Originally composed piano music from the street pianist at the Pompidou Center. Steve Villa-Massone. Remarkable!!(0 plays)
Not au revoir but a bientot “see you soon” Paris. From Paris to DC and on to Orlando….picking up 4 free US Airways tickets by having our plane changed/getting “bumped”…yea!
Am not sure how to summarize a month that felt like one long wonderful dream. In the last few months I have been meditating on Psalm 103 which I think may say it all.
“Bless the Lord Oh my soul and all that is within me bless His holy name.
Bless the Lord Oh my soul and forget not all His benefits.
Who forgives all your sins, and heals all your diseases.
Who redeems your life from the pit, and crowns you with love and compassion.
Who satisfies your desires with good things, so that your youth is renewed like the eagle’s.”
A year ago I was recovering from the cancer surgeries, contemplating the events of the prior six months and very determined to “forget not all your (my) blessings”. Certainly I have been forgiven, I have been healed, and I experience God’s love and compassion. I return now from an amazingly “good thing” which I’ve desired to do for so long and I do feel renewed.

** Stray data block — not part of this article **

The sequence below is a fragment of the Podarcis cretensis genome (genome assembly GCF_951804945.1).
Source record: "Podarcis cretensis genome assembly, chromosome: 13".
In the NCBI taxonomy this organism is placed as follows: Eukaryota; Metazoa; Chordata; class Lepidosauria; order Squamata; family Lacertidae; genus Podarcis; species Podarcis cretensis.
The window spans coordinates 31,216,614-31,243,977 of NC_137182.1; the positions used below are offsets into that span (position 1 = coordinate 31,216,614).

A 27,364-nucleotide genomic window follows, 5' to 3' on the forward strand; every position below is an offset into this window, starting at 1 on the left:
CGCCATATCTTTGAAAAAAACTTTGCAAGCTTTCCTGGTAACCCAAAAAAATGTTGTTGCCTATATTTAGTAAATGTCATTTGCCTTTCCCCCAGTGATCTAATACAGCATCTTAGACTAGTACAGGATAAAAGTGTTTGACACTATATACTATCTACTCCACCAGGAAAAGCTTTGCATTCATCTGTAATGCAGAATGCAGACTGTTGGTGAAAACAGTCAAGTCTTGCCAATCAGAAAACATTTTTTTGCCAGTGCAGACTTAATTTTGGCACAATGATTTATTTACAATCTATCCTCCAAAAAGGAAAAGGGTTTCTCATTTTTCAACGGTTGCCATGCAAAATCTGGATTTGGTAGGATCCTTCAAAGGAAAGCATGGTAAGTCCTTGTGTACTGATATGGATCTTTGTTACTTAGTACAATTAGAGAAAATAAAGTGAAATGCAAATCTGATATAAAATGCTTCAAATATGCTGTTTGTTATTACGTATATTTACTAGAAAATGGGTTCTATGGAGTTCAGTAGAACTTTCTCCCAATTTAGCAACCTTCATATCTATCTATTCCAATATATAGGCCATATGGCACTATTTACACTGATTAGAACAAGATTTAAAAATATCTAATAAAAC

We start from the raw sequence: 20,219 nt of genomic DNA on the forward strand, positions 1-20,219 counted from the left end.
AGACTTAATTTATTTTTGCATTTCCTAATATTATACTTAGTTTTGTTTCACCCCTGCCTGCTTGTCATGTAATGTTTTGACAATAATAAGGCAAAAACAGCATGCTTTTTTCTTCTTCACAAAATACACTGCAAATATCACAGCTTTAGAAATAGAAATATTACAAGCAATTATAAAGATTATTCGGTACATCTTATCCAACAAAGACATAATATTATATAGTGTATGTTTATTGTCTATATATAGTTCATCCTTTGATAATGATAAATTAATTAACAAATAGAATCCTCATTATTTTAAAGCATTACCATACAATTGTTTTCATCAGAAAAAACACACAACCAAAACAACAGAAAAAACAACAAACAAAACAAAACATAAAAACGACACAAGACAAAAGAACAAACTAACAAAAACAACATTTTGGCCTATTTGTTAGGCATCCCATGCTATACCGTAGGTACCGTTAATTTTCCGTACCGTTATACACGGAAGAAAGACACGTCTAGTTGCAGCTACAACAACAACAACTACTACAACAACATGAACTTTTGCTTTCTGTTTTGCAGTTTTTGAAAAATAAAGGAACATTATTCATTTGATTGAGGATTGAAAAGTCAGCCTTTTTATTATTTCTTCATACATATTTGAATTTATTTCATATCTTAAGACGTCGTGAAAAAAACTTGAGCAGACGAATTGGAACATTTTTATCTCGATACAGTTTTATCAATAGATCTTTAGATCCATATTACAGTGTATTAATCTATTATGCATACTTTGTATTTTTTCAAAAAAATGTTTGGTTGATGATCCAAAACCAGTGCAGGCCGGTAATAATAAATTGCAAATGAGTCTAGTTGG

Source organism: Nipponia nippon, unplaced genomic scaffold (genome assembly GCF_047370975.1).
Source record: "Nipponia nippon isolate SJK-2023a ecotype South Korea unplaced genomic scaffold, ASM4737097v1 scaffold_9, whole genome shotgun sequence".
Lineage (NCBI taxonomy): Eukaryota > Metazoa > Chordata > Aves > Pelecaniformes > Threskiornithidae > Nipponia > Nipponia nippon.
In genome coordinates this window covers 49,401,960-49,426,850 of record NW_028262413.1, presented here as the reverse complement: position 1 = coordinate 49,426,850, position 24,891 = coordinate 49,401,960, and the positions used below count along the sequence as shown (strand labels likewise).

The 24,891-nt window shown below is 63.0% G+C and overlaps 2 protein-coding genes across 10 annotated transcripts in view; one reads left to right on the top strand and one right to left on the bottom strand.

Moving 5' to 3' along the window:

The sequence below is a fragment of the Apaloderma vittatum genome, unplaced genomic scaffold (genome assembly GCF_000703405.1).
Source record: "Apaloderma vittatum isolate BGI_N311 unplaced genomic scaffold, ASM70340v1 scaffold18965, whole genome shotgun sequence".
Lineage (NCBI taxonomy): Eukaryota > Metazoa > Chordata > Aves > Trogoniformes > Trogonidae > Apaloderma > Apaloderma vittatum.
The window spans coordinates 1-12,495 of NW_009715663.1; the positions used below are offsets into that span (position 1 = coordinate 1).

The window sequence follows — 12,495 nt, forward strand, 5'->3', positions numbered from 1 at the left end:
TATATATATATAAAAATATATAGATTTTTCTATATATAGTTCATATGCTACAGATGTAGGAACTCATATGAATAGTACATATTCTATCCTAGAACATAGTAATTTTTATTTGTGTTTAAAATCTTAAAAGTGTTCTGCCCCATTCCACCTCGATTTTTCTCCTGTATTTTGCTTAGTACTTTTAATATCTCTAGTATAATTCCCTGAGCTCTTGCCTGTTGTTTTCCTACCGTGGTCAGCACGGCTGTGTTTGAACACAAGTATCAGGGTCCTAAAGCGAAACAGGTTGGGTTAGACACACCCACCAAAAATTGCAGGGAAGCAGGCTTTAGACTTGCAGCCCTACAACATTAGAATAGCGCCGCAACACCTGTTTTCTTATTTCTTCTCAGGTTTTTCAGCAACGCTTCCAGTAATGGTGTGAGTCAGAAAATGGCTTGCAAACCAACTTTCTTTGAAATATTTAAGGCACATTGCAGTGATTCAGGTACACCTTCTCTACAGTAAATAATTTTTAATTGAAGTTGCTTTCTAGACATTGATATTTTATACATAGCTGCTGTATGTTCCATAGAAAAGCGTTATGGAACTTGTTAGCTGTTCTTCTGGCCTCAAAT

I am so very thankful.
I can’t close this blog without expressing my gratitude to Wade for insisting that we go for this month to Paris… even when I felt like it was “too extravagant”. “too costly” or just “not worthy” for such a thing. How thankful I am to have a wonderful husband who not only loves me but makes my dreams come true.
Our last full day in Paris - hard to believe! Spent the majority of the day packing and cleaning… then there was that brief trip to the suitcase vendor…seems I accumulated a few more things than I thought : )
Went to Hippopotamus for our last dinner which is a family restaurant chain here, then walked back to the flat. For the evening it was back to central Paris along the Seine for a final look. Wade and I put our lock on the Lover’s Bridge…it’s our 20th anniversary so we put it by the 20th pole on the 20th wire, so we could find it again. Parker then led us to the middle of Pont Neuf to look down the Seine and watch the sunset. Just lovely. We stayed until 10pm to see the Eiffel Tower twinkle once again…..took one last deep breath of Paris then headed home for a short nights sleep before the trip to the airport in the morning.